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Inverse problems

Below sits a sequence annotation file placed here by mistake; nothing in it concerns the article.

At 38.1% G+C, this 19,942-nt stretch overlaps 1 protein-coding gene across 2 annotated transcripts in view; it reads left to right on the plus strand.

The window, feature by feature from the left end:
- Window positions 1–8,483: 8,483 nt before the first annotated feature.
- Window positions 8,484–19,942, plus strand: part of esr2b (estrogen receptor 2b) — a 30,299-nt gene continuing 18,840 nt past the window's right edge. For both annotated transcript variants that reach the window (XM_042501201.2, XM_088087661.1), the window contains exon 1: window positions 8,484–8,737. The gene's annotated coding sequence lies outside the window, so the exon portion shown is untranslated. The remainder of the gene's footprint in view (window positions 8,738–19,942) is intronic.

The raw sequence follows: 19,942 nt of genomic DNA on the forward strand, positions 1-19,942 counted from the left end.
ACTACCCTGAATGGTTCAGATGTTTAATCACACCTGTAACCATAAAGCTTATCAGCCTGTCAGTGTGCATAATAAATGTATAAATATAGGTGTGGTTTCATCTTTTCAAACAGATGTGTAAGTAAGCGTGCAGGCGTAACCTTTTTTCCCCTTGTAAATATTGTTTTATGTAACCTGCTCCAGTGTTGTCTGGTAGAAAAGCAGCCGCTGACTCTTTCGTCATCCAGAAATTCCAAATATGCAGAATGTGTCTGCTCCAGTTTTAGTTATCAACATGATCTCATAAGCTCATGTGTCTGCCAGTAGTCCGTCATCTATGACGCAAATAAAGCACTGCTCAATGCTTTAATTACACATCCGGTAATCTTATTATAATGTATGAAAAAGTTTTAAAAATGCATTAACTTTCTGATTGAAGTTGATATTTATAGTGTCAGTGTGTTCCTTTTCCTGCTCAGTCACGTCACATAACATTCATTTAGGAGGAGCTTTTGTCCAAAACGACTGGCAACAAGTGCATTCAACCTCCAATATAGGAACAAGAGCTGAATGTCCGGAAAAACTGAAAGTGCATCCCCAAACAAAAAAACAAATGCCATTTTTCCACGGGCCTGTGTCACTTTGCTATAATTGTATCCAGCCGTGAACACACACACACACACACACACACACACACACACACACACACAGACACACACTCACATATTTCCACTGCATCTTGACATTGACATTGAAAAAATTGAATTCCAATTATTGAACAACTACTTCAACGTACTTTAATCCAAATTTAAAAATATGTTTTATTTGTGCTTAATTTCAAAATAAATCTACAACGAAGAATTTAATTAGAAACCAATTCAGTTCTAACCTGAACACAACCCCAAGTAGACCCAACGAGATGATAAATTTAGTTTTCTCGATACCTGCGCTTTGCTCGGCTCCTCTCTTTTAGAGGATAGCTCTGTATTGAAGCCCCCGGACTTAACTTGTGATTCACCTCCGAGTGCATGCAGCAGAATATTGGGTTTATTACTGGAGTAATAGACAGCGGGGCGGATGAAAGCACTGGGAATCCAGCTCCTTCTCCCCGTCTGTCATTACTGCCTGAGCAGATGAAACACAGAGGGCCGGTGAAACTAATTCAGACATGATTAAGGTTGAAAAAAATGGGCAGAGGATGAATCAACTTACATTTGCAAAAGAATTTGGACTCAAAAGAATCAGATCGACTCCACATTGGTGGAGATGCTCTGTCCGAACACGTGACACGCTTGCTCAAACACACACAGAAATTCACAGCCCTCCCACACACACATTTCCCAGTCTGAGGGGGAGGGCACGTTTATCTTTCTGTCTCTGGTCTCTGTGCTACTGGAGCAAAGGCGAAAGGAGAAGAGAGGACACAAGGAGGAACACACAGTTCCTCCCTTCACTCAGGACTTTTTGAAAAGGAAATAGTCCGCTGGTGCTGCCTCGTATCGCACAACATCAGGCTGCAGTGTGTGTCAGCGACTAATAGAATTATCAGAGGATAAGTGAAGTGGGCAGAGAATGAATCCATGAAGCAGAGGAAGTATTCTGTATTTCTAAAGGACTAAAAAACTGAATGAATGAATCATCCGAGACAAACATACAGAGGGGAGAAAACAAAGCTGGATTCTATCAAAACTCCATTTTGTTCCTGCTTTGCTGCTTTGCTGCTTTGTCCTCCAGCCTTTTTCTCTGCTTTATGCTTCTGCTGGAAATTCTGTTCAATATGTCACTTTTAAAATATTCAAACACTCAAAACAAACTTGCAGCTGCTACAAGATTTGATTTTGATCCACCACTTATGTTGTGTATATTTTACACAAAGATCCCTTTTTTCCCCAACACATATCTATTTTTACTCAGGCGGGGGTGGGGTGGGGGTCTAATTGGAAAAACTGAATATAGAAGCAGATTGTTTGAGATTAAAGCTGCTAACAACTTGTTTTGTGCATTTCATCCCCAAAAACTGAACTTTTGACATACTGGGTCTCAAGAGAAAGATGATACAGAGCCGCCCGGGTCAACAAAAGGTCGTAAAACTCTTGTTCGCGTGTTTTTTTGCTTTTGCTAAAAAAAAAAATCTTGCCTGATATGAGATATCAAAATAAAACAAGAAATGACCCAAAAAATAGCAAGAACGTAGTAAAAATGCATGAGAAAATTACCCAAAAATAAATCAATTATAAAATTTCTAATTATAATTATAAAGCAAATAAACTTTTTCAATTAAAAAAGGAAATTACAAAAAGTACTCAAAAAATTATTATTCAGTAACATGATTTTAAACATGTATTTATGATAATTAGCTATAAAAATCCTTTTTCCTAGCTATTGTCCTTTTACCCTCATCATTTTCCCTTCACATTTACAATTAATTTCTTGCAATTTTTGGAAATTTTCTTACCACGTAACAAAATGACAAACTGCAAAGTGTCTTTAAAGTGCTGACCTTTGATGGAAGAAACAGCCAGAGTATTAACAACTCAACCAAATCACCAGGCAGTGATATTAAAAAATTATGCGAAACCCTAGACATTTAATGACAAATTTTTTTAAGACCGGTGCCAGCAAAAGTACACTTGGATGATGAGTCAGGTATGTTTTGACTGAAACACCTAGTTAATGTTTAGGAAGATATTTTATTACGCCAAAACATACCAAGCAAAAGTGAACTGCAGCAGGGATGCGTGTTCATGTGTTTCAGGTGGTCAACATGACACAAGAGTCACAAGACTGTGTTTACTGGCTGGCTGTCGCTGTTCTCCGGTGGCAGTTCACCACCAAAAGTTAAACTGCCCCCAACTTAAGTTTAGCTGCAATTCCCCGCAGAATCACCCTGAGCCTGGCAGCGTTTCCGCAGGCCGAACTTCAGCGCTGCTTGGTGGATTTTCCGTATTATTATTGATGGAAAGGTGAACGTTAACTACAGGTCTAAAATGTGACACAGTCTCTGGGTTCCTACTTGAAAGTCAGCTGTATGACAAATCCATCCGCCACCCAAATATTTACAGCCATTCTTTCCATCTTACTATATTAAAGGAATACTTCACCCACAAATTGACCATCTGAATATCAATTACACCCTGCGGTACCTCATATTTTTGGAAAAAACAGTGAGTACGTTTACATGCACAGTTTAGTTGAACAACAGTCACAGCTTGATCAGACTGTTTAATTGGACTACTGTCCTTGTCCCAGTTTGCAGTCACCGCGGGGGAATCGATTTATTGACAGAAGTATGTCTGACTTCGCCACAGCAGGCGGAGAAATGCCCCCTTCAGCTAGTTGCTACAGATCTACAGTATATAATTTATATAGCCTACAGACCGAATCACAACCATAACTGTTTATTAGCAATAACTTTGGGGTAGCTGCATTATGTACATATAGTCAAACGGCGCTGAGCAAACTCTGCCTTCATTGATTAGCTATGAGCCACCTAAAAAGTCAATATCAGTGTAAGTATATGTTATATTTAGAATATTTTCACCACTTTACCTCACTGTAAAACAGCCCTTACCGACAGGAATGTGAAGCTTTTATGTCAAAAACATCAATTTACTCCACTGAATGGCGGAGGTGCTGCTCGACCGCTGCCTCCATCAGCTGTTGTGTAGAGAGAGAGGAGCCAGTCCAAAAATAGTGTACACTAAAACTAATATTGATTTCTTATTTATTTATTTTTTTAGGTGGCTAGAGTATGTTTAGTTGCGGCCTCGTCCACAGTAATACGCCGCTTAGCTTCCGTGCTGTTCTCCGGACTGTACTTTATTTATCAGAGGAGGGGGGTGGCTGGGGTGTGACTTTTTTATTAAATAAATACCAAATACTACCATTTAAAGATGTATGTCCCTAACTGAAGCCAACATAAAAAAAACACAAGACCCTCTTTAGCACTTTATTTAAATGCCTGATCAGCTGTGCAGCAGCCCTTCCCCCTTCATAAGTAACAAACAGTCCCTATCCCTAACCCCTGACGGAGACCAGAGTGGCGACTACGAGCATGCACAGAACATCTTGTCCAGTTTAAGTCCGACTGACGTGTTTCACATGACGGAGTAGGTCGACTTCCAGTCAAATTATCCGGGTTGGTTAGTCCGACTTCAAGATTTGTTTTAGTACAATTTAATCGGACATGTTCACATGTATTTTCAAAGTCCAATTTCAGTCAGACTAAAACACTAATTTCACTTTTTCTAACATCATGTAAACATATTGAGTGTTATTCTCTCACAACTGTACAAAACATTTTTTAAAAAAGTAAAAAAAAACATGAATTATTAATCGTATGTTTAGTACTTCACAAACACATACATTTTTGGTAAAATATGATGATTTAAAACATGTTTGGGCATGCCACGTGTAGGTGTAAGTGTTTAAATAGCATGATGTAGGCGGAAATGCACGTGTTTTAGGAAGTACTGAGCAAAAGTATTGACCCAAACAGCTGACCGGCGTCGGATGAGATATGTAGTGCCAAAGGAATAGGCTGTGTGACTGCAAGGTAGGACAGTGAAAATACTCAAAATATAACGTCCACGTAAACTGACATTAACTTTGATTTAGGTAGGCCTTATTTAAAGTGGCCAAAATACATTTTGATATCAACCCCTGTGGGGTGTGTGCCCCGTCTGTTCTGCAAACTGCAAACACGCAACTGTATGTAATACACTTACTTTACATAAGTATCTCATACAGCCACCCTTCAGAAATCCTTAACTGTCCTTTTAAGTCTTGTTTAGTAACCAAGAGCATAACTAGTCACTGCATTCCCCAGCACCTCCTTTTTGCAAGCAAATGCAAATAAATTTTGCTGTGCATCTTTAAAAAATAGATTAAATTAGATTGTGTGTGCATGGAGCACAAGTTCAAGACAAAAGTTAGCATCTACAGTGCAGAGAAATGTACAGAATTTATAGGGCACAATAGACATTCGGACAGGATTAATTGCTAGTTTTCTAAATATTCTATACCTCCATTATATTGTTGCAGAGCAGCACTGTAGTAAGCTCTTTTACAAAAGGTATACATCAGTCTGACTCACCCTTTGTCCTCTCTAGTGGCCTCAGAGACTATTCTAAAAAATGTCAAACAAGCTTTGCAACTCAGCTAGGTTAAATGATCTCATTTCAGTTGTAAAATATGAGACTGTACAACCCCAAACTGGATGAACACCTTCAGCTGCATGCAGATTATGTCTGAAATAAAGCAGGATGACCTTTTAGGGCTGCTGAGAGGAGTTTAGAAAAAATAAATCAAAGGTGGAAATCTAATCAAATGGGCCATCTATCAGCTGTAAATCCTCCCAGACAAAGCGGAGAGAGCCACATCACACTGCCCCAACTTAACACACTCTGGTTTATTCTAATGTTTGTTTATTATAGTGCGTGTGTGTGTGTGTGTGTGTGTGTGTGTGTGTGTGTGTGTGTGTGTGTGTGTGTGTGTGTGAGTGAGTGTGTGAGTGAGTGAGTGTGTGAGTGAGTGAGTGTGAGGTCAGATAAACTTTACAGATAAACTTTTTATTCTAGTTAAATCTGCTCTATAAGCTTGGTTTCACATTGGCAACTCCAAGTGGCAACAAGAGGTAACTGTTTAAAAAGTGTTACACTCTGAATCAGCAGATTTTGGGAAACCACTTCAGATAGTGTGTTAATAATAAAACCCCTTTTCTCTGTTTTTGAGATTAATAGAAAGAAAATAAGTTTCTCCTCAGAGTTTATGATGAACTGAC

The calculation of theoretical (synthetic) seismograms in seismology is not done for its own sake. In most branches the ultimate goal is to compare the theoretical calculations with observations. In this data fitting process (the inverse problem) seismograms are calculated for earth models through iterative procedures or extensive searches of the model space. So far this model search was carried out using predominantly linear or linearized approaches. Arguably the most elegant method to solve inverse problems is the probabilistic approach whereby a probability density function is calculated that is descriptive of the information available accounting for observations and uncertainties in theory and observations. Even though we are aware that with complete 3D solutions we are far away from being able to employ Monte Carlo type approaches to solve seismic inverse problems on a large scale our goal is to investigate whether – for example through combination of techniques mentioned above – we can start to go beyond linearized inversion using full waveforms. This will involve the use of clever global search algorithms such as simulated annealing, genetic algorithms, evolutionary programming or neighbourhood algorithm.